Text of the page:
Curmi & Partners

Should you care about volatility?

By Somnath Banerjee

Let’s assume there are two investable bonds in the market. Both cost €100 today with a coupon of 5% per annum for ten years, paying €100 back at maturity.

Bond A is held by a buy-and-hold client base and there is very limited liquidity in it. Bond B is held by active investors and there is enough liquidity for it under normal market conditions. Let’s assume that in your mind the default risk on both bonds is almost negligible. Also, lets assume, both issuers have very similar fundamentals (financials, credit risk, expected cash flows etc.)

Which bond would you buy?

The answer lies in:

  • Whether you are an active or a passive investor; and

  • Behavioural finance.

The first point is quite straight forward. An active investor would like to trade her investments based on her changing views on market, whereas a passive investor won’t like to stress her with making investment decisions that often. Its like ‘Nah, I found a good investment that I like for ten years and I am not going to give myself a heart attack making those decisions frequently’.

Obviously, Bond A would have very little volatility as opposed to Bond B.

Passive investors argue that active ones underperform due to various reasons with the main one being cost of trading.

And they have been proven right especially in the past decade or so. The rise of passive style of investing (Exchange Traded Funds (ETF) etc.) has benefitted many purely because they charge clients in basis points (a basis point is 0.01%), whereas active managers (like hedge funds etc.) charge in percentage (hundred times more than a basis point).

The other reason passive investors cite against active investors is, arguably the excess return generating ability of active managers are at best debatable. The theory is in the long run very few active managers are able to beat the market consistently.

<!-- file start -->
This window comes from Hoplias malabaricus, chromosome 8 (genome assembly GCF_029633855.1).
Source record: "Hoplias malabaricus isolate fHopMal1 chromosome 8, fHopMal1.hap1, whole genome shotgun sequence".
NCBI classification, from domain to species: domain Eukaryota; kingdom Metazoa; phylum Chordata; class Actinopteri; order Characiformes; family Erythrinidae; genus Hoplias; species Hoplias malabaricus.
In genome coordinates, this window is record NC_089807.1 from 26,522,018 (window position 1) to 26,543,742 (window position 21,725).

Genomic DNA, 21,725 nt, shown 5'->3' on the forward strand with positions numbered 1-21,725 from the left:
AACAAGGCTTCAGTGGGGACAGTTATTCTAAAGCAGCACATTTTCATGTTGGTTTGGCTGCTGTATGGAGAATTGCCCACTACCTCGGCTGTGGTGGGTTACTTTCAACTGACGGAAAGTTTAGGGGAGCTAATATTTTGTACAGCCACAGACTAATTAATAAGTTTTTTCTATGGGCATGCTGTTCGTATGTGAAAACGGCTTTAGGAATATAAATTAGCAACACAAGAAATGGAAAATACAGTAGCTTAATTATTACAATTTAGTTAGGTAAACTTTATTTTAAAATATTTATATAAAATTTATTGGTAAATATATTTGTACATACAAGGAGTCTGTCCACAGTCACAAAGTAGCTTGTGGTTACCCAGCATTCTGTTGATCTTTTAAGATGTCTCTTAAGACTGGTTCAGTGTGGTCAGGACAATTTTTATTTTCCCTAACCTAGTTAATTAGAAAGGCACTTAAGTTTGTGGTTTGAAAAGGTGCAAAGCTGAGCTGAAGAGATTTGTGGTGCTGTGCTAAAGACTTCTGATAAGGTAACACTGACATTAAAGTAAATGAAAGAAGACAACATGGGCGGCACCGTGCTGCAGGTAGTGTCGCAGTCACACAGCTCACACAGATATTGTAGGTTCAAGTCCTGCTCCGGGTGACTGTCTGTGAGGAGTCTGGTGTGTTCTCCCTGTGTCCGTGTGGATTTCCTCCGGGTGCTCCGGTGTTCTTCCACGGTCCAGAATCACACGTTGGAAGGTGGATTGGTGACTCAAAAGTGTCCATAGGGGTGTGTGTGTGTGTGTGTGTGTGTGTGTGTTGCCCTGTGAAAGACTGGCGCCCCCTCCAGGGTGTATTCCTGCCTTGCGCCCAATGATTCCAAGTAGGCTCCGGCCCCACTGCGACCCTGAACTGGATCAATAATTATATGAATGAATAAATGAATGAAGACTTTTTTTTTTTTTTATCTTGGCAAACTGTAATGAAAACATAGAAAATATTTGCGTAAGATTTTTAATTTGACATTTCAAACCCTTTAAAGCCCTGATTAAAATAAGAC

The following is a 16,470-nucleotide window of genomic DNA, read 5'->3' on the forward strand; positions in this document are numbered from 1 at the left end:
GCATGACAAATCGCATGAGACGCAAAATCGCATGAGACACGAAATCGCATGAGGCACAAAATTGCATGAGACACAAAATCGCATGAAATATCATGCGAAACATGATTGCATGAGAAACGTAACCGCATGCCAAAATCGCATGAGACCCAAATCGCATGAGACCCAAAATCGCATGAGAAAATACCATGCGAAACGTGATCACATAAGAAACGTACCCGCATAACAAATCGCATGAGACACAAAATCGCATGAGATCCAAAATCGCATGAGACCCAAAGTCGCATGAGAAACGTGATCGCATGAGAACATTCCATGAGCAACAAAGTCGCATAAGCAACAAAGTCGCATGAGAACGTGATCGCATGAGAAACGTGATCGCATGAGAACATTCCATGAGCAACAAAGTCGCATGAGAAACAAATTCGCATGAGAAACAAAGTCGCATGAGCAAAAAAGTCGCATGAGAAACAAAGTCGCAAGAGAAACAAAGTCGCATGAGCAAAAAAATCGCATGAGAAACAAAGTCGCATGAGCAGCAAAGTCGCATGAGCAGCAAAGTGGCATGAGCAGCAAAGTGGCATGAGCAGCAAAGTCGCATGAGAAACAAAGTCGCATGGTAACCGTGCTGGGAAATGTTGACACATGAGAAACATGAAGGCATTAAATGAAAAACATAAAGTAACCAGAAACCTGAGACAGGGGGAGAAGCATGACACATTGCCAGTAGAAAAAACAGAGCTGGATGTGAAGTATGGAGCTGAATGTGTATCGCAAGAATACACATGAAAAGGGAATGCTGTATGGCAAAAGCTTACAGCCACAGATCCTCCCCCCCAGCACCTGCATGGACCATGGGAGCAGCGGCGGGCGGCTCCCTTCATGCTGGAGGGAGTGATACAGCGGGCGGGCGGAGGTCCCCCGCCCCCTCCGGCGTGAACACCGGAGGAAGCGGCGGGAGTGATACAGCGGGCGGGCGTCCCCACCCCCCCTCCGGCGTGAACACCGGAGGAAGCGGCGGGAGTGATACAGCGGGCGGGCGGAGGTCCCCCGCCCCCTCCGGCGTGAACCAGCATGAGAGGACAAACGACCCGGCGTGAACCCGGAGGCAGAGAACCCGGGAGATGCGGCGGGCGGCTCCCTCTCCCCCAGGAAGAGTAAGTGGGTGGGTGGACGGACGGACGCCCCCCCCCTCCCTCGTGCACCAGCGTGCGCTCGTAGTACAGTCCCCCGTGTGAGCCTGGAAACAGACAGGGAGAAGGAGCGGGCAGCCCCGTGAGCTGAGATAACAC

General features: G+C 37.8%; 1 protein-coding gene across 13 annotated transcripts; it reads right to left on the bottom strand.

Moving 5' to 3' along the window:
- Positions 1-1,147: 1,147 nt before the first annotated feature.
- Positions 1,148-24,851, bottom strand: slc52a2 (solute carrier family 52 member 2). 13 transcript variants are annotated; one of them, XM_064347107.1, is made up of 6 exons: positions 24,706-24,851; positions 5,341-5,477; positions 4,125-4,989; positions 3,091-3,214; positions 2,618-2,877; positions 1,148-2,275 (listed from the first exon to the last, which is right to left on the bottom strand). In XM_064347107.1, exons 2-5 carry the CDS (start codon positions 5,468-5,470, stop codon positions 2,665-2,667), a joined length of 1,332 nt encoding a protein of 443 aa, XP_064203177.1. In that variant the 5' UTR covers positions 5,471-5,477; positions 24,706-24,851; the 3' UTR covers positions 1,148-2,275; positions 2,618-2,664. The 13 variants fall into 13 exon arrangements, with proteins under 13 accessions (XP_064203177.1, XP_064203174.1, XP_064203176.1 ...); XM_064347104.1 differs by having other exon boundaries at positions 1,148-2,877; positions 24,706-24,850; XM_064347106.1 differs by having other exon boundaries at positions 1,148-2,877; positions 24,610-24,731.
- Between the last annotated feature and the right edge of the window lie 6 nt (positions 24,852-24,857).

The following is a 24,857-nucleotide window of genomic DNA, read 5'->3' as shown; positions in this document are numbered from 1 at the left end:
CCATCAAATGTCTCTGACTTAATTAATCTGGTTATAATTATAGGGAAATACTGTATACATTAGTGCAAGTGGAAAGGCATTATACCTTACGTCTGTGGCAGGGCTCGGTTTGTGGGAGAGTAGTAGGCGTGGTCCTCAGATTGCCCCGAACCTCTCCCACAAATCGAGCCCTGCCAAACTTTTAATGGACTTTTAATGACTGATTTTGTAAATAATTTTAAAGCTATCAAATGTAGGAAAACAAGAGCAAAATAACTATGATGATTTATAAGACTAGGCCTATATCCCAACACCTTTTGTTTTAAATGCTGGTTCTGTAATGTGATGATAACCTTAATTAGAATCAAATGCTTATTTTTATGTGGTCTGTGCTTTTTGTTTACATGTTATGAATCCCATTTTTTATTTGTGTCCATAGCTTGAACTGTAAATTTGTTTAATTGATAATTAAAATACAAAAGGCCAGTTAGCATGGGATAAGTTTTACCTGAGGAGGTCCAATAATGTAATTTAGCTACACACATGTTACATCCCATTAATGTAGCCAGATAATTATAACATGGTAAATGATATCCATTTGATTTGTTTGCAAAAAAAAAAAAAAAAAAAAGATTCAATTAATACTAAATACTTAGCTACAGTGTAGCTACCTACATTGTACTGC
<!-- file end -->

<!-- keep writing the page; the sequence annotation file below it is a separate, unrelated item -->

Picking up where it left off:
Now, I won’t go into that debate of stock picking abilities of active managers but is/are there are any downside(s) to passive investing?

It’s extremely naïve to imagine that even if the default risk of Bond A is the same as Bond B now, that will remain the same way for whole ten years. What if fundamentals of both company A and B deteriorates substantially? Clearly, active investors would sell Bond B and price will go down. But Bond A will hold its shape simply because passive investors will rationalize that even if the fundamentals of company A have gotten worse, they will still not default and hence there is no need to sell.

That’s where behavioral finance comes into play. There are two issues with this argument:

  • How sanguine passive investors can be that the company A wont default; and

  • What if some passive investors’ liquidity position deteriorates and they have no choice but to sell the bond in the market?

Imagine some fire sale going on in Bond A and the ruckus it will create for other bond holders. Suddenly even the HODL (Hold On to your Dear Life) investors have no choice but to mark to market their bond A position showing a gap down in valuation. That will suddenly cause balance sheet issues which in turn may have some serious consequences.

Lots of investment in the current market are passive investment like Private Equity etc., that specifically don’t do mark to market in the real sense.

Another big negative I see with passive investing is inefficient use of capital which in essence means keeping zombie organizations alive, which is counter-productive to the economy as a whole.

The risk becomes more pronounced in an environment where there is too much cash sloshing around in the system chasing limited investing opportunities. Human tendency is such that we will justify making dubious (read without analyzing all risks objectively) investments under pretexts, and not having enough investment opportunities is surely one of them.

It surely is enticing when one is getting returns without much volatility and looks great on paper, but one must give due consideration to the real possible risks originating out of illiquid/passive investments before venturing out on that path.